The rules governing the election appear increasingly complex and sometimes confusing. Many parties are running in more than one district but are allowed only one candidate per district, which is clear enough. But in some districts, Libyans will vote for a party list; in others, a single candidate from a given party, for instance.
Among the election issues that have attracted outside attention, none has been more worrisome or contentious than federalism. Observers caution that deep-seated tensions could drive the country apart, with individual regions gaining greater autonomy. Many commentators have gone so far as to warn of an impending “Balkanization” of the country, citing historical, tribal, and even linguistic distinctions between the long-neglected eastern province of Cyrenaica and the northwestern province of Tripolitania, which enjoyed ascendancy under Qaddafi, along with the growing power of the revolutionary militias.
Much of the concern stems from the strident pronouncements of the Cyrenaica Transitional Council, a Benghazi-based entity that announced its existence on March 6 with calls for eastern autonomy and, later, a general election boycott. Unsurprisingly, the council’s supporters hail from notable families in the east who enjoyed prominence under the Senussi monarchy, before Qaddafi shifted power and resources to the west. Its leader is Ahmed Zubayr Senussi, a member of the NTC and the great nephew of King Idris Senussi, who ruled Libya when it became an independent state.
Yet, these calls for autonomy are by no means mainstream or widespread. In March, when the Cyrenaica council was mounting pro-autonomy demonstrations, there were simultaneous counterdemonstrations in both the east and Tripoli, with placards reading “No to Fitna [Chaos], No to Secession, Yes to National Unity.” The majority of Libyan parties are operating within the framework of a unified, centrally governed state.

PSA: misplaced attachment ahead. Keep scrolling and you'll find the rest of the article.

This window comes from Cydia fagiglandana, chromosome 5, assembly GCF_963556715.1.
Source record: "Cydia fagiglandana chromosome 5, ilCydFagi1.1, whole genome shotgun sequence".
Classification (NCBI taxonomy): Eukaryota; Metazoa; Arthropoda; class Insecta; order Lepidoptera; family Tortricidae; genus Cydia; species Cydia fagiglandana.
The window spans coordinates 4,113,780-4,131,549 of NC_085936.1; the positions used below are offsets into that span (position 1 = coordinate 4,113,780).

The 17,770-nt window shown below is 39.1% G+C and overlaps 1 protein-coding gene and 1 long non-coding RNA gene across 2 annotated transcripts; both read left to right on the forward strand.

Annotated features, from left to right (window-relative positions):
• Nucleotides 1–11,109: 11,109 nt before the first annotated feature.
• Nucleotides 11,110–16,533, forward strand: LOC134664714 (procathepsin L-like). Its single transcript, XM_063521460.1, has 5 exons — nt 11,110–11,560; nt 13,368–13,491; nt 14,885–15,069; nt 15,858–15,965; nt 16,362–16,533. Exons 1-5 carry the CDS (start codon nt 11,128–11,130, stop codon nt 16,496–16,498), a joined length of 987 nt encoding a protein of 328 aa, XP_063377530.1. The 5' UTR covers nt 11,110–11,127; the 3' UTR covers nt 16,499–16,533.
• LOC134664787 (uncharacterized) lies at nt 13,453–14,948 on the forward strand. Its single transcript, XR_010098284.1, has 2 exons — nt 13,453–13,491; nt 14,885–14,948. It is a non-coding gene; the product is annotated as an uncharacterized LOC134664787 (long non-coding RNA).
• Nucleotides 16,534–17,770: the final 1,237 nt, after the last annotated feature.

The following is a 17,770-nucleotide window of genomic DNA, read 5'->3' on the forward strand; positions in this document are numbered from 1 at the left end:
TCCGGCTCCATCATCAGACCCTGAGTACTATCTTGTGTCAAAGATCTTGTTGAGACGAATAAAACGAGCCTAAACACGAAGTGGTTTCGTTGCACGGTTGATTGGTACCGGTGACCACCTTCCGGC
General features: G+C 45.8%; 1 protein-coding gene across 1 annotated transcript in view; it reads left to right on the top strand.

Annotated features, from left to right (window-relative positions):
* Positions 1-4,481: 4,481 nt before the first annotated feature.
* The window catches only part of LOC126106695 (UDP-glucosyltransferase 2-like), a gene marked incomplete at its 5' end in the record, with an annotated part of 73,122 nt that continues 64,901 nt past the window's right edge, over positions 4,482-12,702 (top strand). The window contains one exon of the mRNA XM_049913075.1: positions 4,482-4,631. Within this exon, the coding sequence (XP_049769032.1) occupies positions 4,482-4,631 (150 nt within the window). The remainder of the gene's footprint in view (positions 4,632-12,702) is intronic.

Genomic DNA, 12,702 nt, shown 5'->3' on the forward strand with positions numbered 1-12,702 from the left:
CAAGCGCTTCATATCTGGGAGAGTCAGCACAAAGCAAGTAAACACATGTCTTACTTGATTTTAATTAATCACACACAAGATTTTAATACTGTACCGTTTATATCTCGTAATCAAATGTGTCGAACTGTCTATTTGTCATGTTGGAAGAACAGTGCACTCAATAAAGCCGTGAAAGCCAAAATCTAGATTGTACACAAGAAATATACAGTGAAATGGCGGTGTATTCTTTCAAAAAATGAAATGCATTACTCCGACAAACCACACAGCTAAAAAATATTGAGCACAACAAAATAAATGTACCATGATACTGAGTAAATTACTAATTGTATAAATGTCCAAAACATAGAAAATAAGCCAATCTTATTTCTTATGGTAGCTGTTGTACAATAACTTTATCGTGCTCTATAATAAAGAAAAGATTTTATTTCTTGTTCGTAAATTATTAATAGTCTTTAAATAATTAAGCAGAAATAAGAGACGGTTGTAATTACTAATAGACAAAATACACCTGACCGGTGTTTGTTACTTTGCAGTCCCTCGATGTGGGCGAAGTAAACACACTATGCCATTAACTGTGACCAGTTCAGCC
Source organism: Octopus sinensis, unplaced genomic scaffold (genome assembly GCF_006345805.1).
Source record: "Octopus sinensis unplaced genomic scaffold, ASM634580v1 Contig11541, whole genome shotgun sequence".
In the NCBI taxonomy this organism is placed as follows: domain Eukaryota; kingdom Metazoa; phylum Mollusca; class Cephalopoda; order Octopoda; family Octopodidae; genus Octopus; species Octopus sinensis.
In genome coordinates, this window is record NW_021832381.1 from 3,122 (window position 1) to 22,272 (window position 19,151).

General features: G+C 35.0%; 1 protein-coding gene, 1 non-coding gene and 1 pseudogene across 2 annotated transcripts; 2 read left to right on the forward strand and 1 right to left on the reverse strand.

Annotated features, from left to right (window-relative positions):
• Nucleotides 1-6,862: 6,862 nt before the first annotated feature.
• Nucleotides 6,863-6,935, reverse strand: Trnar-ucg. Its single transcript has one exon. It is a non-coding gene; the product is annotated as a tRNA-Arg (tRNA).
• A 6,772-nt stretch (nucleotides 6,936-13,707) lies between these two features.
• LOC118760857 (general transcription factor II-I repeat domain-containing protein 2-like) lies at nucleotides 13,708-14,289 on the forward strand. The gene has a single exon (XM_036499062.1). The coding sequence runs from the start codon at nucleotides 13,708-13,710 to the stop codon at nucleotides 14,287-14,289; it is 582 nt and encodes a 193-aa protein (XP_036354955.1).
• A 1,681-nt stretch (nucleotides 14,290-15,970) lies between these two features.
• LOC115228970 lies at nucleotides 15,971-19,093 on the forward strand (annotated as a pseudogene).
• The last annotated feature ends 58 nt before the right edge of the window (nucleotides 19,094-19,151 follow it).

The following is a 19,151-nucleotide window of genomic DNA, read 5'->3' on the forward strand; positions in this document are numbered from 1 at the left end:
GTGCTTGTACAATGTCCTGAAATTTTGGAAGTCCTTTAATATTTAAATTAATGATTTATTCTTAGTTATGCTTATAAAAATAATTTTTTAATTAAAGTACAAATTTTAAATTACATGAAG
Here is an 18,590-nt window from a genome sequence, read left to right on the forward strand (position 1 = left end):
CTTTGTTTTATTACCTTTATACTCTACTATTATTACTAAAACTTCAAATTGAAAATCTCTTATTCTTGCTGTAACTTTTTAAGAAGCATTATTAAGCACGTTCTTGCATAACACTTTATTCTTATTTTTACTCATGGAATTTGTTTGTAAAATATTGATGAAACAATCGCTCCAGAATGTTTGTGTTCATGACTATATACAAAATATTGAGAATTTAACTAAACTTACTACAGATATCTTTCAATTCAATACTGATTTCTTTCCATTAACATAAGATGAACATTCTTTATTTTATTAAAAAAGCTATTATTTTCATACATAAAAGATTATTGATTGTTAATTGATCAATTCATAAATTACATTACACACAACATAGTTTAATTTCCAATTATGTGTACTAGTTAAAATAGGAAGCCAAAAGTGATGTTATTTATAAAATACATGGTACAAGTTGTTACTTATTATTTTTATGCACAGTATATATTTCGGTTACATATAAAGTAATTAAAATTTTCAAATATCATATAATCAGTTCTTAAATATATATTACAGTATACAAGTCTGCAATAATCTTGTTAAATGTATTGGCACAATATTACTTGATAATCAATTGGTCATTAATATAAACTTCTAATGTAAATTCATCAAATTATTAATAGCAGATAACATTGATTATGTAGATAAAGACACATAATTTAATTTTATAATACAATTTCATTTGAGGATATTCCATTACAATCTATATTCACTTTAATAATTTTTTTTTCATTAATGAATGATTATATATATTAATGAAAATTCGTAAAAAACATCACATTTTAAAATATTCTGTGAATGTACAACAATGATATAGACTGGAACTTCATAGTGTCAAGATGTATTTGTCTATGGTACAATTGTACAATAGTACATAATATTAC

Of course, some of the demonstrators also waved signs reading “No to Centralization, No to Federalism.” And undoubtedly, there will be fierce debates during the writing of the constitution about the reach of the central government into Libya’s provinces and whether or not local governments will control budgets and municipal services. Already, Misrata and Benghazi have exerted a measure of self-determination by holding local council elections. But so far, these developments have occurred within the context of a nationally elected GNC.
Added to this, the Cyrenaica Transitional Council appears to enjoy limited support. Its legitimacy is tainted by the perception that it is funded by Qaddafi loyalists residing abroad as well as its exclusive, upper-class membership.
The possibility of domestic unrest disrupting elections also looms large for some. In recent weeks, Libya has witnessed tribal confrontations in the west, ethnic clashes on the southern periphery, and Islamist agitation in the east. In many respects, the fighting represents a series of micro-conflicts—the last convulsions of the revolution, a settling of scores, and, in many cases, a purging of the remnants of the ancien régime. Most of the fighting has been between towns, tribes, or prominent personalities who enjoyed favoritism under Qaddafi or defected early in the revolution on the one side and revolutionaries who have few ties to the old order on the other. It has little to do with tensions surrounding the upcoming vote.